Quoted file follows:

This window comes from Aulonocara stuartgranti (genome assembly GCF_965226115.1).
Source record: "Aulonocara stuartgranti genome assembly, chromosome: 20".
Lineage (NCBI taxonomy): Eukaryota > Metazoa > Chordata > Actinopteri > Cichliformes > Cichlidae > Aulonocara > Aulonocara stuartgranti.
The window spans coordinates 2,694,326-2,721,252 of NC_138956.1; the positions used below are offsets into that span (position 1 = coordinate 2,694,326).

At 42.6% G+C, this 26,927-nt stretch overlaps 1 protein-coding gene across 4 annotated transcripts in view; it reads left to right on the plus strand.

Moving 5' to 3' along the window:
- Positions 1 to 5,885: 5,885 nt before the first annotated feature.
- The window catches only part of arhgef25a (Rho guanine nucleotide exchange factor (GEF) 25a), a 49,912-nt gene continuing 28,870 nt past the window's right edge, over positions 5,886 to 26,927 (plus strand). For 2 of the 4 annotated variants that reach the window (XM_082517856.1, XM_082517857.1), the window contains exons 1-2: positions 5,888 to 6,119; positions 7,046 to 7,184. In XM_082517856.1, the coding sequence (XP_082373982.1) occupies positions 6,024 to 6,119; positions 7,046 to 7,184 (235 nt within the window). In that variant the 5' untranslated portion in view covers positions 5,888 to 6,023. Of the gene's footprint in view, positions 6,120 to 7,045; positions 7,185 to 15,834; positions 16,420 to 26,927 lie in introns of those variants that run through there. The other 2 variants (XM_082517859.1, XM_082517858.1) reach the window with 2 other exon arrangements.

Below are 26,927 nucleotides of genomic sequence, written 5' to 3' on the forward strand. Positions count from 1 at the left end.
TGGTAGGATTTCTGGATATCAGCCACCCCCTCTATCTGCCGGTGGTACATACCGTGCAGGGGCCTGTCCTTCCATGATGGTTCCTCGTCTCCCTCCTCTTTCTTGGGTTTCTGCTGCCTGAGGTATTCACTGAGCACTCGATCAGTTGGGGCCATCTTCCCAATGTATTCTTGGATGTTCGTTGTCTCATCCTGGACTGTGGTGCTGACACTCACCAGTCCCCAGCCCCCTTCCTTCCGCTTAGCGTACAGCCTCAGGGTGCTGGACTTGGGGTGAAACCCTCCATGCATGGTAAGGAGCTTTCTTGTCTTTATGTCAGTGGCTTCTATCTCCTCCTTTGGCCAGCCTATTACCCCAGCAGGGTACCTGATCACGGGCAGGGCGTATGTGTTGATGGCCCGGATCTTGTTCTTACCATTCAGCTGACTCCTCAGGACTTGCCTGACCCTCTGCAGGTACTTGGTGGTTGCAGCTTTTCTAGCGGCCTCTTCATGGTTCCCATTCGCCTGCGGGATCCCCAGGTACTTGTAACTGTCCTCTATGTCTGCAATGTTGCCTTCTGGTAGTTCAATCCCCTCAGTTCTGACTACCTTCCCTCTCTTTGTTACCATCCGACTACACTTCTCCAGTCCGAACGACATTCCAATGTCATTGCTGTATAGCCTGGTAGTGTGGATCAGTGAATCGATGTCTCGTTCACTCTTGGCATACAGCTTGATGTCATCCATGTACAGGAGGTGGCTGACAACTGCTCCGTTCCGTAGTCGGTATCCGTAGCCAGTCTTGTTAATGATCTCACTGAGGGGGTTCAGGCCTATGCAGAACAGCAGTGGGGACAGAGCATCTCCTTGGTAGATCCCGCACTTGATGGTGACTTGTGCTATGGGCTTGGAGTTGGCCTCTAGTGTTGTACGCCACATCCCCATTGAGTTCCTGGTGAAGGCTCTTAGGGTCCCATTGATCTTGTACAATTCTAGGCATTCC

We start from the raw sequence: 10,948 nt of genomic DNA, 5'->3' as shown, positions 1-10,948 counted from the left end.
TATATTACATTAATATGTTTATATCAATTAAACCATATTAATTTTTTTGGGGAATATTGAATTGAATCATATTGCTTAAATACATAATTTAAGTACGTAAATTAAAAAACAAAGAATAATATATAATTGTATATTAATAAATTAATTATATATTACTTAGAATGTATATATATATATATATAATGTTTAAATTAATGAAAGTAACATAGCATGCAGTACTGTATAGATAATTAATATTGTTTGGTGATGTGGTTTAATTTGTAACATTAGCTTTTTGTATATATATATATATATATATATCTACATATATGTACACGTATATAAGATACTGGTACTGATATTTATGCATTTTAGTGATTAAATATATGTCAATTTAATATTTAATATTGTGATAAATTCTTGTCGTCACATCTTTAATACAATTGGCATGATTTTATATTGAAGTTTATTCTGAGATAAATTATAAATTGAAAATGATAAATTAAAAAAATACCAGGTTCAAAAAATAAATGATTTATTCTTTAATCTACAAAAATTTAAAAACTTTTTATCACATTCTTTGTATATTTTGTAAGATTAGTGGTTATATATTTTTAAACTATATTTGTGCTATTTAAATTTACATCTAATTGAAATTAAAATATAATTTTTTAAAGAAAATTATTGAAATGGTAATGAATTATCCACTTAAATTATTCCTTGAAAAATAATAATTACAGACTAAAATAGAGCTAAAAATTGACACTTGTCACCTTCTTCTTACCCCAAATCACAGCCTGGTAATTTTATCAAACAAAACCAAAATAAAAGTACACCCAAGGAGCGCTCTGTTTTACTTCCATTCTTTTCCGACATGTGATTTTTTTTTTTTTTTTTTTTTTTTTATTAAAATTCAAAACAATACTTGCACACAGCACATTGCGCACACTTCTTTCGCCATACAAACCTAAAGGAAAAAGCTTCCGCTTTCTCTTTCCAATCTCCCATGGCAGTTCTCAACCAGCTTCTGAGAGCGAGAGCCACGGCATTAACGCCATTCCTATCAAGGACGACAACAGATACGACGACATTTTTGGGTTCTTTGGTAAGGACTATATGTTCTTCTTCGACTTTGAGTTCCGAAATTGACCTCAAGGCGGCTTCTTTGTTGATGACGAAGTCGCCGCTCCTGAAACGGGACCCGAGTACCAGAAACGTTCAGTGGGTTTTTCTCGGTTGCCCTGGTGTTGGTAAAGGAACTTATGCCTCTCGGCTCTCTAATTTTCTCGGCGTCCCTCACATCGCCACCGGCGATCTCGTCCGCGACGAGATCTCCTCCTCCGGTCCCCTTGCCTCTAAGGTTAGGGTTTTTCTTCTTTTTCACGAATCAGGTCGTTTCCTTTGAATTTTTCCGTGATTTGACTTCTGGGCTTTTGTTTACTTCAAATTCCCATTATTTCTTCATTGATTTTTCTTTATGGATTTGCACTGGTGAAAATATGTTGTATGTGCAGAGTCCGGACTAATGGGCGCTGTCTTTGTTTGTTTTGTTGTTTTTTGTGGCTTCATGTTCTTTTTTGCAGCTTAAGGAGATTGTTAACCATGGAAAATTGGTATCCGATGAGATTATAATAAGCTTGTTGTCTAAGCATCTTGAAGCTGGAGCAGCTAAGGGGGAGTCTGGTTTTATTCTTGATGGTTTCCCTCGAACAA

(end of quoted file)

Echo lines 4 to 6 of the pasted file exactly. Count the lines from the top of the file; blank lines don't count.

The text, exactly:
The window spans coordinates 2,694,326-2,721,252 of NC_138956.1; the positions used below are offsets into that span (position 1 = coordinate 2,694,326).

At 42.6% G+C, this 26,927-nt stretch overlaps 1 protein-coding gene across 4 annotated transcripts in view; it reads left to right on the plus strand.

Moving 5' to 3' along the window: